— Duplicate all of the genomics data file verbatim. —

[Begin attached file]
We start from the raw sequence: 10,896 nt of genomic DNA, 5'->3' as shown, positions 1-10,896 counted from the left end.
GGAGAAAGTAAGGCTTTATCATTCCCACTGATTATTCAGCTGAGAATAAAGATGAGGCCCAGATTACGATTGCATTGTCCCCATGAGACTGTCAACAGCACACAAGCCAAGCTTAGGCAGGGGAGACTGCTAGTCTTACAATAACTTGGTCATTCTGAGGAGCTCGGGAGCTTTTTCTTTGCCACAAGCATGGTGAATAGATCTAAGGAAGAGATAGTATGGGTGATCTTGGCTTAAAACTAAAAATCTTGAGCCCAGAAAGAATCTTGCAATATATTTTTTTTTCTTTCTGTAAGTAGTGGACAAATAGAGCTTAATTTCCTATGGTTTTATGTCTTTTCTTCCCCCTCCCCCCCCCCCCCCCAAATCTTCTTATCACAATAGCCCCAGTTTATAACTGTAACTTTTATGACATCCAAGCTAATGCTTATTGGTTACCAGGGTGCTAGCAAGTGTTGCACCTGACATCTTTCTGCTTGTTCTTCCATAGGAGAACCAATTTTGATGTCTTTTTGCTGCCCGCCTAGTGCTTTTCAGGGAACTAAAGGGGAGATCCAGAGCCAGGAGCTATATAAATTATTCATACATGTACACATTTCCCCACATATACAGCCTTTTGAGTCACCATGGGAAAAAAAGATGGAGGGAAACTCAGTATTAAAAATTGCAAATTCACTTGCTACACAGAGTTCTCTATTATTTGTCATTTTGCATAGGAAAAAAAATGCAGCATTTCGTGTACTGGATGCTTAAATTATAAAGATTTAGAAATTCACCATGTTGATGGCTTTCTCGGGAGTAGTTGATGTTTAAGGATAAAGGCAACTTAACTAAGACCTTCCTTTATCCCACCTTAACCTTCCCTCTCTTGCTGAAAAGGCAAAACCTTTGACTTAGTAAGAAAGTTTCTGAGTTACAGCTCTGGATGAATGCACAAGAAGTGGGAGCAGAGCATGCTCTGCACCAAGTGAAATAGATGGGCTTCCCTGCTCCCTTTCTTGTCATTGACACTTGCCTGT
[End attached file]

We start from the raw sequence: 10,896 nt of genomic DNA, 5'->3' as shown, positions 1-10,896 counted from the left end.
GGAGAAAGTAAGGCTTTATCATTCCCACTGATTATTCAGCTGAGAATAAAGATGAGGCCCAGATTACGATTGCATTGTCCCCATGAGACTGTCAACAGCACACAAGCCAAGCTTAGGCAGGGGAGACTGCTAGTCTTACAATAACTTGGTCATTCTGAGGAGCTCGGGAGCTTTTTCTTTGCCACAAGCATGGTGAATAGATCTAAGGAAGAGATAGTATGGGTGATCTTGGCTTAAAACTAAAAATCTTGAGCCCAGAAAGAATCTTGCAATATATTTTTTTTTCTTTCTGTAAGTAGTGGACAAATAGAGCTTAATTTCCTATGGTTTTATGTCTTTTCTTCCCCCTCCCCCCCCCCCCCCCAAATCTTCTTATCACAATAGCCCCAGTTTATAACTGTAACTTTTATGACATCCAAGCTAATGCTTATTGGTTACCAGGGTGCTAGCAAGTGTTGCACCTGACATCTTTCTGCTTGTTCTTCCATAGGAGAACCAATTTTGATGTCTTTTTGCTGCCCGCCTAGTGCTTTTCAGGGAACTAAAGGGGAGATCCAGAGCCAGGAGCTATATAAATTATTCATACATGTACACATTTCCCCACATATACAGCCTTTTGAGTCACCATGGGAAAAAAAGATGGAGGGAAACTCAGTATTAAAAATTGCAAATTCACTTGCTACACAGAGTTCTCTATTATTTGTCATTTTGCATAGGAAAAAAAATGCAGCATTTCGTGTACTGGATGCTTAAATTATAAAGATTTAGAAATTCACCATGTTGATGGCTTTCTCGGGAGTAGTTGATGTTTAAGGATAAAGGCAACTTAACTAAGACCTTCCTTTATCCCACCTTAACCTTCCCTCTCTTGCTGAAAAGGCAAAACCTTTGACTTAGTAAGAAAGTTTCTGAGTTACAGCTCTGGATGAATGCACAAGAAGTGGGAGCAGAGCATGCTCTGCACCAAGTGAAATAGATGGGCTTCCCTGCTCCCTTTCTTGTCATTGACACTTGCCTGT